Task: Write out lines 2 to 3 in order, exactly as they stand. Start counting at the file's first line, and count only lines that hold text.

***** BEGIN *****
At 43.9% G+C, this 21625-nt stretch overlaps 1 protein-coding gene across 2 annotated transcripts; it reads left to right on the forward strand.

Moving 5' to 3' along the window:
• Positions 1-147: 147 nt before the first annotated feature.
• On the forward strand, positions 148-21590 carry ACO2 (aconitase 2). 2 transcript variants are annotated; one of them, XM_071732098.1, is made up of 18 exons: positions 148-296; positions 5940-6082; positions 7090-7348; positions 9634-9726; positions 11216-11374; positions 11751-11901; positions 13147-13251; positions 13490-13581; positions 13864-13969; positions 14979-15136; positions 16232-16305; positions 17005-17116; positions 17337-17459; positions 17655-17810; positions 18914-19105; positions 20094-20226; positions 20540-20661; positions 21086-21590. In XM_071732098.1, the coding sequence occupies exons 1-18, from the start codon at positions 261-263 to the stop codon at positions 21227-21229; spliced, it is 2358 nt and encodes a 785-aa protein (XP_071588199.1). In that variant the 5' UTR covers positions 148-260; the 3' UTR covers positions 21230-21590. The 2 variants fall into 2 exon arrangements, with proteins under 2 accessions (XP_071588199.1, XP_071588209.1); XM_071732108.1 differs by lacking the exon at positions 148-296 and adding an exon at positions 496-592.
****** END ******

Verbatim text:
Moving 5' to 3' along the window:
• Positions 1-147: 147 nt before the first annotated feature.